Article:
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Imagine being able to kayak through the rapids during the day, have a picnic, and then walk to hear your favorite band at the Orion Amphitheater.
Sound a bit far-fetched? Actually not.
Plans are underway to add rapids to Apollo Park, home of the newly opened Amphitheater in Mid-City Huntsville.
“It won’t be the rapids of Nantahala, but it will be an opportunity for people to get in the water and paddle their canoes or kayaks around,” said Huntsville Parks and Recreation Director James Gossett. “I think it’s going to be a great experience.”
The Apollo Park improvements are among 12 parks and recreation projects underway or in the planning stages, Gossett said during an event Wednesday declaring July Parks and Recreation Month in Huntsville.
:Some of them are as small as playground drainage projects,” he said. “And some of them are Joe Davis-sized projects. They are all over the spectrum and all over town. It’s not just one place.”
It’s all part of an expansion in which the city has spent more than $100 million over the past decade to improve the park and recreation system, Gossett said.
The city of Huntsville has 60 parks, 15 recreation and community centers, 100 sports fields and over 50 miles of trails and greenways with activities from sand volleyball to skateboarding, dog parks to disc golf and soon: kayaking and whitewater canoeing.
“We continue to look at different spaces and the different needs of our community,” Gossett said.
The addition of rapids isn’t the only improvement coming to Apollo Park.
“In conjunction with Arts Huntsville, we’re also launching outdoor fitness,” he said. “It’s really going to be a great amenity there.”
Gossett said the city is finalizing the design of the park.
“There was pre-construction done,” he said. “We’re hoping that later this year we’ll see that start.”
Construction on another park, Legacy Park, will begin much earlier.
“Some of the contractors have already been on site,” Gossett said. “We expect by the end of the month you’ll start seeing construction.”
Legacy Park, in north Huntsville, is being built on the site of the former Johnson High School and will be connected to the Johnson Legacy Center, which opened in 2020.
“It’s going to be a multi-use park with a playground, walking trails, a little outdoor entertainment space,” Gossett said. “There will also be one of the fitness parts there. We have four of them that we will put in parks scattered throughout the city.
The park, which will be a transformation of the old high school parking lot into a green space, is expected to open next spring.
At John Hunt Park, work is underway on the new Get-A-Way Skatepark, renovation of the Kids’ Space and creation of an 18-hole disc golf course. The championship field expansion will add two synthetic turf fields for soccer and lacrosse.
The site with the skate park and Kids’ Space will be remodeled, Gossett said.
“We’re going to have a new parking lot there, new lighting, it’s going to be a brand new area from what people are used to seeing,” he said.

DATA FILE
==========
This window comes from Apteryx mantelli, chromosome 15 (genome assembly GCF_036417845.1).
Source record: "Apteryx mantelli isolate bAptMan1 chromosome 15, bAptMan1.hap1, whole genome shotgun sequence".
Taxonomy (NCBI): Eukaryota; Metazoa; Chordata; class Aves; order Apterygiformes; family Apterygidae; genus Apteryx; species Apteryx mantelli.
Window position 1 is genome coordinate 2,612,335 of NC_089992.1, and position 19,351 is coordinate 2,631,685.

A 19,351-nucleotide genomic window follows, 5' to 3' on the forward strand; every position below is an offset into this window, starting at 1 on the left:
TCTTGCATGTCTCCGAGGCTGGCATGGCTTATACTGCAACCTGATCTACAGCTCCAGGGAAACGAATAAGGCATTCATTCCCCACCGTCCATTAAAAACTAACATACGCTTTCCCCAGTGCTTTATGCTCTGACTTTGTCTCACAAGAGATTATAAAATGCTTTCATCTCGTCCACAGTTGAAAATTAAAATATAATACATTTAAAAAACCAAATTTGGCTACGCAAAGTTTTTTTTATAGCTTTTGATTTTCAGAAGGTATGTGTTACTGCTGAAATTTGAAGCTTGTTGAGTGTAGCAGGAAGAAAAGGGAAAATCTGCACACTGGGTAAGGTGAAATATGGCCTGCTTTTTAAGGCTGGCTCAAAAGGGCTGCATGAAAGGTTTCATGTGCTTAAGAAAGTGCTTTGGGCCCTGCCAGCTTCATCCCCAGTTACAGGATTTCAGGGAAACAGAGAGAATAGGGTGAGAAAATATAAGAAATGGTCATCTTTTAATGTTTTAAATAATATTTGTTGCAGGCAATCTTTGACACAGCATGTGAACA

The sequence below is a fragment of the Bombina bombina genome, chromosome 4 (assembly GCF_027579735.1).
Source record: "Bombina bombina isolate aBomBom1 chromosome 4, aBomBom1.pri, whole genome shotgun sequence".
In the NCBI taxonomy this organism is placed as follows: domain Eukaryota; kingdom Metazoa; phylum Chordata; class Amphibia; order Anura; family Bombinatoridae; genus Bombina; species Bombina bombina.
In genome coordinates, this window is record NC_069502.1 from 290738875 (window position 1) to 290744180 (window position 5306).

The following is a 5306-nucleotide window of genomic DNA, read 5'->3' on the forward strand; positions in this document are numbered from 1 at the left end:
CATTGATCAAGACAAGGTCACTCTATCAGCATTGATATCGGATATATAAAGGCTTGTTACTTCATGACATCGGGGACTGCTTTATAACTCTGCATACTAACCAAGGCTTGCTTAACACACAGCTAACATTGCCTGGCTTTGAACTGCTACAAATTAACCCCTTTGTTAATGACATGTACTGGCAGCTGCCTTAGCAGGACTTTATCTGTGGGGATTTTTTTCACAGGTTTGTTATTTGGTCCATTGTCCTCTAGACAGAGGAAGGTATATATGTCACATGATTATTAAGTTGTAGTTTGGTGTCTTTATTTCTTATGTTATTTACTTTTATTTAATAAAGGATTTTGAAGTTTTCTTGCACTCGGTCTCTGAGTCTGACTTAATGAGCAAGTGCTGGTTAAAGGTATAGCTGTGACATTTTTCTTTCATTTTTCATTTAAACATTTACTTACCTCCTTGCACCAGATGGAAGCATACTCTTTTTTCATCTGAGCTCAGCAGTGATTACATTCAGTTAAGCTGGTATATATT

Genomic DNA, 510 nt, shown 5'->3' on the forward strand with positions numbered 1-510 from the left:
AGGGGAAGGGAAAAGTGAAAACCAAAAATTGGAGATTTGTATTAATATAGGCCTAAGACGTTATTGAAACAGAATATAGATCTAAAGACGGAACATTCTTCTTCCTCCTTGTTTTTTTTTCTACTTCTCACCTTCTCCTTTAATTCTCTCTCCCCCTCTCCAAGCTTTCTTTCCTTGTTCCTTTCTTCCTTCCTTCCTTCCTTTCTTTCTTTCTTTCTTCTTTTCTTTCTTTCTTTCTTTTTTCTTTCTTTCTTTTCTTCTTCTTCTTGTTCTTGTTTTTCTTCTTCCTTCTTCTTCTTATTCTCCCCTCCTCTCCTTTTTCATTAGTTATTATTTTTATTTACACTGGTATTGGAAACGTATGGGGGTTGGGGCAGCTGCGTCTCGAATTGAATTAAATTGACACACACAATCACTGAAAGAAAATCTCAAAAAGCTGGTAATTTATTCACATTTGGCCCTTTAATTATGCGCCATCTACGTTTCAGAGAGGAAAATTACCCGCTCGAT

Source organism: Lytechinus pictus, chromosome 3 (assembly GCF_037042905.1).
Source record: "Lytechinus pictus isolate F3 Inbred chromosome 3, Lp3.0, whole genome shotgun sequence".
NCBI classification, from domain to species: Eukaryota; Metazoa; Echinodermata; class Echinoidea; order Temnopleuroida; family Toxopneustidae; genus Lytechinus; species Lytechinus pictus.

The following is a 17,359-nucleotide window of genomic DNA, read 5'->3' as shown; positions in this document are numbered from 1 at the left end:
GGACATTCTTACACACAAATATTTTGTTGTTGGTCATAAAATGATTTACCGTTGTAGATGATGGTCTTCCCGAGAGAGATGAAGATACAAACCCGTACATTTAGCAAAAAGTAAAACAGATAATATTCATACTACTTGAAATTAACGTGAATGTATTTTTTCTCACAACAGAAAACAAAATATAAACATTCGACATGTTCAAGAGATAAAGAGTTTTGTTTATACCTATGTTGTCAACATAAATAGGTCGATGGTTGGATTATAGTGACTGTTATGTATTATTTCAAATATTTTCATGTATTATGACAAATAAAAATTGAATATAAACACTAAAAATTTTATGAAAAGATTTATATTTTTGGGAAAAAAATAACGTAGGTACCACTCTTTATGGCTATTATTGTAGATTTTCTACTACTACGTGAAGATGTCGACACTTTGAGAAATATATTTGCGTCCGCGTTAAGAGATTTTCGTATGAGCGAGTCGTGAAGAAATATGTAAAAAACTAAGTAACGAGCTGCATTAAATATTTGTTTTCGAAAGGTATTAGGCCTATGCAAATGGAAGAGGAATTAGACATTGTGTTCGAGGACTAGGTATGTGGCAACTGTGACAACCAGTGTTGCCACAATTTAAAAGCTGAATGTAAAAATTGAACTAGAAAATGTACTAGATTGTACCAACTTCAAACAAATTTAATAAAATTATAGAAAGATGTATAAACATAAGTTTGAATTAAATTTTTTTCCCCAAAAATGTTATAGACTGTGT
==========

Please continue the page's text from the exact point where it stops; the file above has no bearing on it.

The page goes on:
Renovation of Joe Davis Stadium is scheduled for spring 2023.
“We’re really excited about Joe Davis Stadium,” Gossett said of the former home of the Huntsville Stars Major League Baseball team off South Memorial Parkway. “It will be a multi-use facility. It will address several different needs in the community with what we believe will be a professional soccer team here in Huntsville. We believe this will happen. We have high school football that could be there. You have lacrosse that can be there. We can serve and meet the needs of multiple groups there.”
City Administrator John Hamilton said residents “are blessed to be in a community that has the opportunity to make these kinds of investments and really focus on quality of life for our community.”
“What I would like us to do is take this declaration (of Parks and Recreation Month) as a challenge as a community to continue to identify these needs and wants and desires for quality of life infrastructure and continue every single year to make improvements and development of that infrastructure,” he said.
The city highlights several events throughout the month, including:
- Community Chalk Art Festival – Friday, July 15, 5:30 p.m.: Taking place in Big Spring Park in tandem with the Downtown Huntsville Inc. Food Truck Rally, residents can grab dinner and enjoy live music while creating their own masterpiece of chalk art near the Huntsville Museum of Art.
- Fun and Reading Day – Tuesday, July 19, 9-10:30 a.m.: Children of all ages are encouraged to visit the Dr. Robert Sherney Heritage Center at 3011 Sparkman Drive NW to enjoy interactive storytelling by Huntsville-Madison County Public Library staff. Kids can also cool off with free ice skates, water games and science, technology, engineering and math (STEM) activities.
- Concert on the Green – Saturday, July 30, 5:00 p.m.: Parks and Rec Month will wrap up with live music and more at SR Butler Green, located in Campus 805. Music will begin at 6:00 p.m.
Other events include an artist symposium, a family movie night and a men’s mentorship event at Top Golf. More details can be found at Huntsville Parks and Recreation Facebook page. All activities are free.
“Parks and Recreation Month is a great time to highlight our excellent parks and recreation facilities while honoring our hard-working employees who serve the public,” said Mayor Tommy Battle. “Whether you like to swim, run, bike or play pickleball or beach volleyball, our facilities offer something special for all of our citizens.”